Uncle Sam ends financial support to orgs hurt by Change Healthcare attack

Billions of dollars made available but worst appears to be over

The US government is winding down its financial support for healthcare providers originally introduced following the ransomware attack at Change Healthcare in February.

First launched in March, the Centers for Medicare & Medicaid Services (CMS) said the funding program will end on July 12 after supporting healthcare providers through intense cashflow issues.

The Department of Health and Human Services (HHS) intervened after pharmacies, hospitals, and other service delivery organizations were struggling to submit claims and receive payments from the Medicare and Medicaid programs.

With Change Healthcare providing software for insurance claims and prescription orders to more than 70,000 of these organizations, many of their financial situations quickly became severe, within a week of the attack that forced Change's systems offline.

The US government's support was multifaceted, introducing more relaxed rules around which clearing houses Medicare providers could use, for example. Medicare Advantage organizations, ones that weren't as adversely affected by the attack, were also encouraged to offer advanced funding to struggling providers.

Medicaid and Children's Health Insurance Program managed-care plans were "strongly" encouraged to offer advanced funding too, alongside a relaxation or complete removal of prior authorization requirements.

Medicare Administrative Contractors (MAC) were also forced to accept paper claims while electronic billing systems remained offline during Change's recovery.

"In the face of one of the most widespread cyberattacks on the US healthcare industry, CMS promptly took action to get providers and suppliers access to the funds they needed to continue providing patients with vital care," said Chiquita Brooks-LaSure, administrator at CMS.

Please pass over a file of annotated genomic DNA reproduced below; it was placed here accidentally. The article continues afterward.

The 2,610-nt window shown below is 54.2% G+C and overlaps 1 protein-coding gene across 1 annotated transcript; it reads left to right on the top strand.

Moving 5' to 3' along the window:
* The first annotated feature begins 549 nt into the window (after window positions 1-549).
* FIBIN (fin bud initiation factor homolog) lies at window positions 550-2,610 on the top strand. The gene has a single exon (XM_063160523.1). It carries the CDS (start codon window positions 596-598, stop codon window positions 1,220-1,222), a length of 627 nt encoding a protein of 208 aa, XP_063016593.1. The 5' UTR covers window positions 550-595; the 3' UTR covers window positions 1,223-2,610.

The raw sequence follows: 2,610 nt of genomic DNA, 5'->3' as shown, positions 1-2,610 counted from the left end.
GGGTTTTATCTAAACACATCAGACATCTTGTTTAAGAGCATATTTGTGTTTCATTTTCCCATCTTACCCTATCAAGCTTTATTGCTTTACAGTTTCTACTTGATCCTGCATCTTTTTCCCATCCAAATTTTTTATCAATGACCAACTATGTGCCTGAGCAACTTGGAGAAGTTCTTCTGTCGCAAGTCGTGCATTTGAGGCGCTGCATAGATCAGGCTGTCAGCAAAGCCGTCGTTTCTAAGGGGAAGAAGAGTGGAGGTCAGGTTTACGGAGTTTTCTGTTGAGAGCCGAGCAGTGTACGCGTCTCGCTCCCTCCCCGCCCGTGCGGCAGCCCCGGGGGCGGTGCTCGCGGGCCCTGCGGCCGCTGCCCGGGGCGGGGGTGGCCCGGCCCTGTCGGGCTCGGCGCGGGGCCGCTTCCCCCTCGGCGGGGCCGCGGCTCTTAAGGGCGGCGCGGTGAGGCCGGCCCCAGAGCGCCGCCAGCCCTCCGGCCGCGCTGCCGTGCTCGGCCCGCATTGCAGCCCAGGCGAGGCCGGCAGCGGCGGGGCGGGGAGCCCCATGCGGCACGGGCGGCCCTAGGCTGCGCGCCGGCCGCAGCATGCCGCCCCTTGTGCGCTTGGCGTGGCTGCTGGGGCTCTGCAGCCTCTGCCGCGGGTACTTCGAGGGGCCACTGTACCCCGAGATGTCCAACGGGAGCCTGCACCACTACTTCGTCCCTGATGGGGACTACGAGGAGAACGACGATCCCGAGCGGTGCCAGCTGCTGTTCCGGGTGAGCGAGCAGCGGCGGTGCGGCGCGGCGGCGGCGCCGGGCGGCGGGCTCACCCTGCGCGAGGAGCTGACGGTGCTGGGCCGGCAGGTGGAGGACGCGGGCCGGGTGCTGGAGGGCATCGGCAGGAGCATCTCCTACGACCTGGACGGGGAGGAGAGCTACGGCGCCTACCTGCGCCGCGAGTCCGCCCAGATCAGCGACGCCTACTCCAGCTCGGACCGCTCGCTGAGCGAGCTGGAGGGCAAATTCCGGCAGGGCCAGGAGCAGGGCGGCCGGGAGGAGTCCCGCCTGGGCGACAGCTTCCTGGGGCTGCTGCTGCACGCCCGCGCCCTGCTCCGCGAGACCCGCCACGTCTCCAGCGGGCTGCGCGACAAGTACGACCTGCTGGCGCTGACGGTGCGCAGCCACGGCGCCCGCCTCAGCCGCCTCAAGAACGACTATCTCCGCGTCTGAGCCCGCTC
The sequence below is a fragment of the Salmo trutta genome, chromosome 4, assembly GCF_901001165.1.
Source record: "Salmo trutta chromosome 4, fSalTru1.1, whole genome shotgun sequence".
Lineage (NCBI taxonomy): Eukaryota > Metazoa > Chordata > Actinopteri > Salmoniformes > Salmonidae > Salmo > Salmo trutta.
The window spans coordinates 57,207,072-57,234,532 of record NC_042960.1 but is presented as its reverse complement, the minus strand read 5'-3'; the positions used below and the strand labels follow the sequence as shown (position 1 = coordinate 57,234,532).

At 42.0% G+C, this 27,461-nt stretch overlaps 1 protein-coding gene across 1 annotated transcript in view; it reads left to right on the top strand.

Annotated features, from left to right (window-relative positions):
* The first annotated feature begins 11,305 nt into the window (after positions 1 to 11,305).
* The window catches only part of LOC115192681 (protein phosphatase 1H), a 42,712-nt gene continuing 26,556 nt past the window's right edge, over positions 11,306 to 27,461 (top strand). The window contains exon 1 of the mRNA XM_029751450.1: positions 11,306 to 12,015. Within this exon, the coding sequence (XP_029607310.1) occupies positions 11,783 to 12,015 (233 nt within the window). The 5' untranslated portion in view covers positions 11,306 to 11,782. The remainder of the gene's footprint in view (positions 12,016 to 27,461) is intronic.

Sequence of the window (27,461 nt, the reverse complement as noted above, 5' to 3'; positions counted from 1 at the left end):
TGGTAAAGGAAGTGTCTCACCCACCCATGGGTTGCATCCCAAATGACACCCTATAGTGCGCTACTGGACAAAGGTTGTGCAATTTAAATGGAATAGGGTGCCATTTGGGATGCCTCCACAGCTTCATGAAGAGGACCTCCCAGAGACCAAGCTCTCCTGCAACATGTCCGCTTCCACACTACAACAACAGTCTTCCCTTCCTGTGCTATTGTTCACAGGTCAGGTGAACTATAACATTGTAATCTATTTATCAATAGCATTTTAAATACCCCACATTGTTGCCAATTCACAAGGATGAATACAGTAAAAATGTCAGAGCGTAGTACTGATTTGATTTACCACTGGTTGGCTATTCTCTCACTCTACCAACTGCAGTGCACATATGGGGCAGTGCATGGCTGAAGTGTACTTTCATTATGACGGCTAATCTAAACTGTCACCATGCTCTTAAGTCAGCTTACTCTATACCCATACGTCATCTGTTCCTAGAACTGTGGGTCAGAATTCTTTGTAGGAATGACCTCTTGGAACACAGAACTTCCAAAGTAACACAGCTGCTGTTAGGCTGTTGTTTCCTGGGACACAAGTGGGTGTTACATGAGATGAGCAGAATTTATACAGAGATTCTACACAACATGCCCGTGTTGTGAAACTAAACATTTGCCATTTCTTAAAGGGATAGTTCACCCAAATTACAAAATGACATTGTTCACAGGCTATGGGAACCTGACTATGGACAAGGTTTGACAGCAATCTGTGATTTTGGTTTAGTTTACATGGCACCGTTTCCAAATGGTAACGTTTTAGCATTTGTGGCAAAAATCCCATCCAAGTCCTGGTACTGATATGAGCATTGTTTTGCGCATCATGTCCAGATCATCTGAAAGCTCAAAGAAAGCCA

"Our efforts helped minimize the disruptive fallout from this incident, and we will remain vigilant to be ready to address future events."

Nearly 9,000 accelerated payments were made to Medicare providers since the government stepped in, totaling more than $3.2 billion. These were somewhat equally split in number for Part A and Part B providers – 4,200 and 4,722 payments respectively, although the Part A payments were worth significantly more – $2.55 billion vs $717.18 million.

The vast majority of these payments (96 percent) have been recovered now that providers can once again bill Medicare as normal.

For those still facing issues beyond the July 12 cutoff, there isn't much in the way of guidance. All we know is that they'll have to get in touch with Change Healthcare and/or their MAC directly and go from there.

"CMS will continue to monitor for other effects of the cyberattack on Medicare providers of services and suppliers and will continue to engage industry partners to address any remaining issues or concerns," the federal agency said in a Monday statement.

"CMS encourages all providers of services and suppliers, technology vendors, and other members of the healthcare ecosystem to double down on cybersecurity, with urgency."

We're only halfway into the year and the ransomware attack at Change Healthcare is a strong contender to be one of the most disruptive and costly of 2024.

As of April, following the release of Change Healthcare's financials from parent company UnitedHealth, the costs associated with the attack were rising close to $1 billion, eclipsing the massive $100 million it cost MGM Resorts to recover from its incident last year. That's including the $22 million ransom payment CEO Andrew Witty confirmed was made to ALPHV/BlackCat after weeks of speculation.

Many of the company's core systems have now fully returned online, but restoration efforts were still ongoing as of last month as some older systems were brought back to action. ®

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